What to feel?

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I am angry and upset....
Some background... Mom is 94. Even 2 years ago, she was a young 92. She is getting weaker, but she is not bedridden. She has declined over the past 8 months, probably due to small vessel ischemic disease and low blood pressure (that was not treated until 2 months ago when her HCTZ was stopped). So, the damage is done. She is receiving palliative care from an in-home hospice program. (She is not yet on her death bed.) Hospice has her terminal condition as "aphasia". As far as they are concerned, that comes under an umbrella of dementia, Alzheimer's, and other cognitive issues. I am not looking for a cure or treatment, but really wanted a more specific diagnosis. It appears to me that she might have vascular dementia (from the SVD) without major memory issues. That may give us a better picture of what we are dealing with and what we can expect, and if there was a genetic component to consider (i.e., dementia). Hospice coordinates with Mom's GP. So, I called him and explained that I was not looking for a treatment, and wanted to see what stage we were in the disease progression. Basically, what he said was he was a generalist and he could not help with specific diagnoses. He then said that at her age, he would not even treat a UTI. He would just let her go. That was really hard to hear and I am trying to deal with the emotions..

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Surprise, I take Azo OTC for UTIs and it makes urine orange. Interesting!
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Whether or not to treat with antibiotics for a UTI, there's an awesome drug that I've taken that is a contact anesthetic - super great for treating a UTI with the exception it stains the urine red. This is a miracle drug in my book. I don't know its name, and it is not normally prescribed because the red makes people think they are bleeding out.
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jeannegibbs, I think I would be/will be more accepting if Mom was not still walking around, still eating (a lot), still at least trying to communicate, even laughing at times. I hope she doesn't have another UTI, but will have to deal with that when it happens. i know where the doctor stands if he decides to not even order a culture.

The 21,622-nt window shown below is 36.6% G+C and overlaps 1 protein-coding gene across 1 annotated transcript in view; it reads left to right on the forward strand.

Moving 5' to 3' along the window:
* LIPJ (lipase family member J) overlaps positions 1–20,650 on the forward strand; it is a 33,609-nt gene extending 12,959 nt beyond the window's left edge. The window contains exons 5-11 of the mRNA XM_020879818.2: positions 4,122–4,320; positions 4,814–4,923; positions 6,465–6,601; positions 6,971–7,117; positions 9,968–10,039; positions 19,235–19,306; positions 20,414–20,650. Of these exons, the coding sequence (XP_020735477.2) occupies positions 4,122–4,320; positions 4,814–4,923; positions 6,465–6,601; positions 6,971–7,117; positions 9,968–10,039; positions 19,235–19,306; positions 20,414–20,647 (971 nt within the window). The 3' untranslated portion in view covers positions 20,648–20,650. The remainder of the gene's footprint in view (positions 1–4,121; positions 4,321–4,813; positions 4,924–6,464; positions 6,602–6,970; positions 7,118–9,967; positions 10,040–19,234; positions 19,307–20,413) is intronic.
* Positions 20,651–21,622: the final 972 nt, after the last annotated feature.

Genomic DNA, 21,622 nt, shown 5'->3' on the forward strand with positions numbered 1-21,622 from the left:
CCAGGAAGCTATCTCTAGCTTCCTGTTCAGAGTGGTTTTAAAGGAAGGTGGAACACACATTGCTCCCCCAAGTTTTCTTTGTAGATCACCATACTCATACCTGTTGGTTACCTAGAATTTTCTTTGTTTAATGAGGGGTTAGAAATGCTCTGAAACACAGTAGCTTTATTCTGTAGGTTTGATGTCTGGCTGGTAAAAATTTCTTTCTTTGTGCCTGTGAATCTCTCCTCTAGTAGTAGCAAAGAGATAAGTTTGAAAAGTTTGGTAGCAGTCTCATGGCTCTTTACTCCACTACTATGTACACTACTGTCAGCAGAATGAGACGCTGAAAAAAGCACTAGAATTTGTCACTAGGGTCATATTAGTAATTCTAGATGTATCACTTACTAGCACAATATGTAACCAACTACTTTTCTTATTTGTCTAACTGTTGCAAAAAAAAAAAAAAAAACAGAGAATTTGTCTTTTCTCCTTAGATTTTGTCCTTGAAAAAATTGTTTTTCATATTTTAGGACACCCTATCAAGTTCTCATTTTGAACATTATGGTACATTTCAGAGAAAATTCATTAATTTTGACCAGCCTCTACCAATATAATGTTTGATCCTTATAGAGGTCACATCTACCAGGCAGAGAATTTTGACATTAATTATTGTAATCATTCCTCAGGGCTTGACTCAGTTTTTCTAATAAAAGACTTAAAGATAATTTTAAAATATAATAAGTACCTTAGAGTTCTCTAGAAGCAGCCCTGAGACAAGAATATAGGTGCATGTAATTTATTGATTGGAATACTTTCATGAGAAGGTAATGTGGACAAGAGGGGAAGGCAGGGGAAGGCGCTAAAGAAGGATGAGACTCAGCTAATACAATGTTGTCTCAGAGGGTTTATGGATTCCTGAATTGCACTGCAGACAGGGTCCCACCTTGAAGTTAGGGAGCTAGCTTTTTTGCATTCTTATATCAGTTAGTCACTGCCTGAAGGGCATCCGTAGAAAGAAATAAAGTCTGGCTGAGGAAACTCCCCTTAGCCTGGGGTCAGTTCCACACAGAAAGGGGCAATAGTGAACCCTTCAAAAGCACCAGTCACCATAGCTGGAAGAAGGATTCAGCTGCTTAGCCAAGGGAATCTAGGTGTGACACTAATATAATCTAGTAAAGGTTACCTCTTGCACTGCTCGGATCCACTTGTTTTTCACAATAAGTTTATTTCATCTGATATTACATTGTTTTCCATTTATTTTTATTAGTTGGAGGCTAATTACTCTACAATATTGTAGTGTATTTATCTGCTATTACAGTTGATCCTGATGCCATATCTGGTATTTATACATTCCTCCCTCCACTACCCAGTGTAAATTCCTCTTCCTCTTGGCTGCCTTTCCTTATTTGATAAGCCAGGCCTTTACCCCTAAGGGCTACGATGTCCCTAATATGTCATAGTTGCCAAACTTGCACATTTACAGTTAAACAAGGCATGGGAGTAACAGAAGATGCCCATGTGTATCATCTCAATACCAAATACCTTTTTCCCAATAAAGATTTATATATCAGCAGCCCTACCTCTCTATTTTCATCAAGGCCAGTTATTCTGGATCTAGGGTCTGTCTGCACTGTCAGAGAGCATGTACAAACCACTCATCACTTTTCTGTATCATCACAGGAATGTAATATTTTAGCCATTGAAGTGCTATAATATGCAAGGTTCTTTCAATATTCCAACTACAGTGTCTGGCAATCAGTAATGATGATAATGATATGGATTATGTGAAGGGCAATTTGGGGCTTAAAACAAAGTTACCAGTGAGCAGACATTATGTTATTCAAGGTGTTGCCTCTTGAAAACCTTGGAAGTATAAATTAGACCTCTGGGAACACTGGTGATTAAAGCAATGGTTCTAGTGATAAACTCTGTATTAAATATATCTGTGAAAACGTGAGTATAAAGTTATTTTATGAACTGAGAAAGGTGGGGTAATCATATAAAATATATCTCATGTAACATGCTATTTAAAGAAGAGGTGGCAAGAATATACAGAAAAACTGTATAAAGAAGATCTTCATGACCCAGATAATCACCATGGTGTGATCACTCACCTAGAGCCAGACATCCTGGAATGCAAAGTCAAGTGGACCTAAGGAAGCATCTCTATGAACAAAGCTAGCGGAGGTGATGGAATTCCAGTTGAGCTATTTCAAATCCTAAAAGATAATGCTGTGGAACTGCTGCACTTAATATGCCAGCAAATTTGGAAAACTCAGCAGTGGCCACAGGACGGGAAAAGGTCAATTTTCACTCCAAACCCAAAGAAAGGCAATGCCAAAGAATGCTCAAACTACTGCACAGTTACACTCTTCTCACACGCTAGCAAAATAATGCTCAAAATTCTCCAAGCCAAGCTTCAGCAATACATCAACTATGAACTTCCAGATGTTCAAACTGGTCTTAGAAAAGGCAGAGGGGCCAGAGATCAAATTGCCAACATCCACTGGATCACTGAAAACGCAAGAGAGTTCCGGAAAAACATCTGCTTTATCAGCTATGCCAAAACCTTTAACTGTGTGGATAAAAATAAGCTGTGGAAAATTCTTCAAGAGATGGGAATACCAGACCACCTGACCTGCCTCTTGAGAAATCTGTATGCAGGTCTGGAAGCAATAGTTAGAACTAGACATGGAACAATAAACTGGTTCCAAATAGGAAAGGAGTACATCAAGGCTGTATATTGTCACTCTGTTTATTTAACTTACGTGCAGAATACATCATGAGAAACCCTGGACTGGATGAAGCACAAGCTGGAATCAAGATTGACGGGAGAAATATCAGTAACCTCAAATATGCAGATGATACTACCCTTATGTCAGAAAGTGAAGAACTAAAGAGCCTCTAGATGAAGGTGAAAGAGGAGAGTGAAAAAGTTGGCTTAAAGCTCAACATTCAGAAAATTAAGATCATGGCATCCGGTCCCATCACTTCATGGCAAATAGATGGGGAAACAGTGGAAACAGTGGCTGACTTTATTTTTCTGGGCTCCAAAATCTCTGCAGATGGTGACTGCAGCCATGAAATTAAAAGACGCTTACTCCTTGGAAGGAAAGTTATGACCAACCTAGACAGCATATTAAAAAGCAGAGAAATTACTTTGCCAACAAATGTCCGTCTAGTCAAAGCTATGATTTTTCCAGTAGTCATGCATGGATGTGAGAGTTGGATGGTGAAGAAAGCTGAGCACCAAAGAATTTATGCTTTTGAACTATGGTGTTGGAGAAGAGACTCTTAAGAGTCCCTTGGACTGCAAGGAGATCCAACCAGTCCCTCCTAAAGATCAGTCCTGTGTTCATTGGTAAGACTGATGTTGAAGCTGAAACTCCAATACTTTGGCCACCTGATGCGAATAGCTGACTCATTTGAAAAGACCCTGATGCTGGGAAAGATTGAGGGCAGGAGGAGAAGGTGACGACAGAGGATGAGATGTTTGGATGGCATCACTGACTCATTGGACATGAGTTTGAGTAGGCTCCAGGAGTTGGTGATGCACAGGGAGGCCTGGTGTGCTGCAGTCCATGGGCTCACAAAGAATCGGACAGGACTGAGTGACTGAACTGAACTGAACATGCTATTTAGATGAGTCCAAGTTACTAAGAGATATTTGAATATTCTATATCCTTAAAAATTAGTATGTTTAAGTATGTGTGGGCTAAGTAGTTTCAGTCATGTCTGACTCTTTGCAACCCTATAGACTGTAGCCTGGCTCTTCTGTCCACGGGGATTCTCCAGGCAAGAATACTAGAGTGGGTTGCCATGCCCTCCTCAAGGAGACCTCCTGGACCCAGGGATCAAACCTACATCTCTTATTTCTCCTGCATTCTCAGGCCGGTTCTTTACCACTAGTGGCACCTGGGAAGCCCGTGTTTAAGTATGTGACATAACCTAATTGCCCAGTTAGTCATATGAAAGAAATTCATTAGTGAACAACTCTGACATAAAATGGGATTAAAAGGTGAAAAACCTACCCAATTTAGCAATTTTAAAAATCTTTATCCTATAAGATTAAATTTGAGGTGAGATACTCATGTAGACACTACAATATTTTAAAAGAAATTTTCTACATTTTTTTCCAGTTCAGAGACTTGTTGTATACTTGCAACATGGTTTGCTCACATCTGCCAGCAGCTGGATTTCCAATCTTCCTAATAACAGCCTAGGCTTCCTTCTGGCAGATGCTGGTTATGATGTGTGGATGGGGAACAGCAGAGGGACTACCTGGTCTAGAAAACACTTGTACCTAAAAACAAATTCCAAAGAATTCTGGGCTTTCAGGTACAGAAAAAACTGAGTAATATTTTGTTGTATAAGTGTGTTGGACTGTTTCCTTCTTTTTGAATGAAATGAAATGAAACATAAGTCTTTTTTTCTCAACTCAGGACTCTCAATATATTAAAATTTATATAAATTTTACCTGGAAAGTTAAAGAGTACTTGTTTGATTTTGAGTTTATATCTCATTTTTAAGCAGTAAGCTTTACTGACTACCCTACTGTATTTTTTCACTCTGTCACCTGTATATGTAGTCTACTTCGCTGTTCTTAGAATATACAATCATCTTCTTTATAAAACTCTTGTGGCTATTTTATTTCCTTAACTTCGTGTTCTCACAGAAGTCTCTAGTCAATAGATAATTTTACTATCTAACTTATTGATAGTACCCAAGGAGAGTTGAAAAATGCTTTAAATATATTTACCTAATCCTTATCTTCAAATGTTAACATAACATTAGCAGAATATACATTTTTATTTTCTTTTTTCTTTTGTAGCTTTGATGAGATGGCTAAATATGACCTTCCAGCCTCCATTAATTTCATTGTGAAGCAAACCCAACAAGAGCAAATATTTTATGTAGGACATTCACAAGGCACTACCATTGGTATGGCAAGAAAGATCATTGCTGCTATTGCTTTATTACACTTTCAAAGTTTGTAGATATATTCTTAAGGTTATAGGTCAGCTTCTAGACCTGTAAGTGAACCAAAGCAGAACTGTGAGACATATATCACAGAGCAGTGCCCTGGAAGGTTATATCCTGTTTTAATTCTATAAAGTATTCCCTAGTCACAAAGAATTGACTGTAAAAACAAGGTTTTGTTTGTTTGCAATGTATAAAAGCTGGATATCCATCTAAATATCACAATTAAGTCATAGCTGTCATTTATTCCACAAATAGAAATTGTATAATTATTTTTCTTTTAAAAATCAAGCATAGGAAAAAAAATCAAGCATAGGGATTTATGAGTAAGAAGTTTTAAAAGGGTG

countrymouse, thank you. It would be good to find a doctor who will treat a patient for an infection, no matter what the chronological age.
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I give your mother's GP "nul points" for communication. Well - maybe a grudging 1 or 2 out of ten: he was, I assume, trying to send some kind of message of accepting the inevitable.

But the malaise of a u.t.i. is not inevitable. Should your mother develop one, it should be identified and treated with antibiotics. It's not like it's a nice way to go or anything.

What the GP may have had in mind is the much greyer area of low grade grumbling u.t.i.s that are present in huge numbers of very elderly people, especially women. There are many, many learned papers debating which it's worth treating and which it is futile to treat, and the debate has been trundling along undecided for years. There is quite a lot of evidence that most of the antibiotics ladled down women for this purpose were/are a waste of time, money and efficacy.

But you don't care about epidemiology, you care about your mother. And if she is manifestly ill, you insist she is treated: palliative care does not exclude antibiotics for an acute infection. You are entitled to argue.

Meanwhile... Know any friendly geriatricians? Or, come to that, PCPs/GPs with a special interest in older people's health? It's not too late to vote with your feet.
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Many doctors are notoriously bad at dealing with end-of-life situations. It doesn't mean they are incompetent doctors, it means they are bad at dealing with end-of-life situations. Your mother does not have a UTI, right? So this is hypothetical. Cross that bridge if you come to it. It was the doctor's way of telling you how serious he considers her condition. Would I give him gold stars for how he handled that? Nope. That doesn't mean he is wrong and she isn't near the end of her life.